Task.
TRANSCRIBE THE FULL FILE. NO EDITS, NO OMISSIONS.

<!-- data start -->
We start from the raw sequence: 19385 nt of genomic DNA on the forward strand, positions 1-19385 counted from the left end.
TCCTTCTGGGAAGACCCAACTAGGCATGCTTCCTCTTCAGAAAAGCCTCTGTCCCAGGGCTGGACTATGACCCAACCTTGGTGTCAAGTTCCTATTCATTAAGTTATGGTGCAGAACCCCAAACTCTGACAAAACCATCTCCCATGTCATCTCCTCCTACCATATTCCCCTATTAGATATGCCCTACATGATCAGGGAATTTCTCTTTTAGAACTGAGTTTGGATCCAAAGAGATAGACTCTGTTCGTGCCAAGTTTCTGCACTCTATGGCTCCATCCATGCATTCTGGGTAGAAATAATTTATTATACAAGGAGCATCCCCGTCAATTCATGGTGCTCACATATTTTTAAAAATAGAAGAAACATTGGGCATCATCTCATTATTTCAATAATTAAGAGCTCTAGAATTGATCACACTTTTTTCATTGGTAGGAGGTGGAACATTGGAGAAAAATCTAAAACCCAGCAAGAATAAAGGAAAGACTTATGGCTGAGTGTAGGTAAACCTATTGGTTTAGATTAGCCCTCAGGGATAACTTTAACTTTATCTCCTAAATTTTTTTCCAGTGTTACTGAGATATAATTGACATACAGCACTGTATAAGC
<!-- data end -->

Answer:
We start from the raw sequence: 19385 nt of genomic DNA on the forward strand, positions 1-19385 counted from the left end.
TCCTTCTGGGAAGACCCAACTAGGCATGCTTCCTCTTCAGAAAAGCCTCTGTCCCAGGGCTGGACTATGACCCAACCTTGGTGTCAAGTTCCTATTCATTAAGTTATGGTGCAGAACCCCAAACTCTGACAAAACCATCTCCCATGTCATCTCCTCCTACCATATTCCCCTATTAGATATGCCCTACATGATCAGGGAATTTCTCTTTTAGAACTGAGTTTGGATCCAAAGAGATAGACTCTGTTCGTGCCAAGTTTCTGCACTCTATGGCTCCATCCATGCATTCTGGGTAGAAATAATTTATTATACAAGGAGCATCCCCGTCAATTCATGGTGCTCACATATTTTTAAAAATAGAAGAAACATTGGGCATCATCTCATTATTTCAATAATTAAGAGCTCTAGAATTGATCACACTTTTTTCATTGGTAGGAGGTGGAACATTGGAGAAAAATCTAAAACCCAGCAAGAATAAAGGAAAGACTTATGGCTGAGTGTAGGTAAACCTATTGGTTTAGATTAGCCCTCAGGGATAACTTTAACTTTATCTCCTAAATTTTTTTCCAGTGTTACTGAGATATAATTGACATACAGCACTGTATAAGC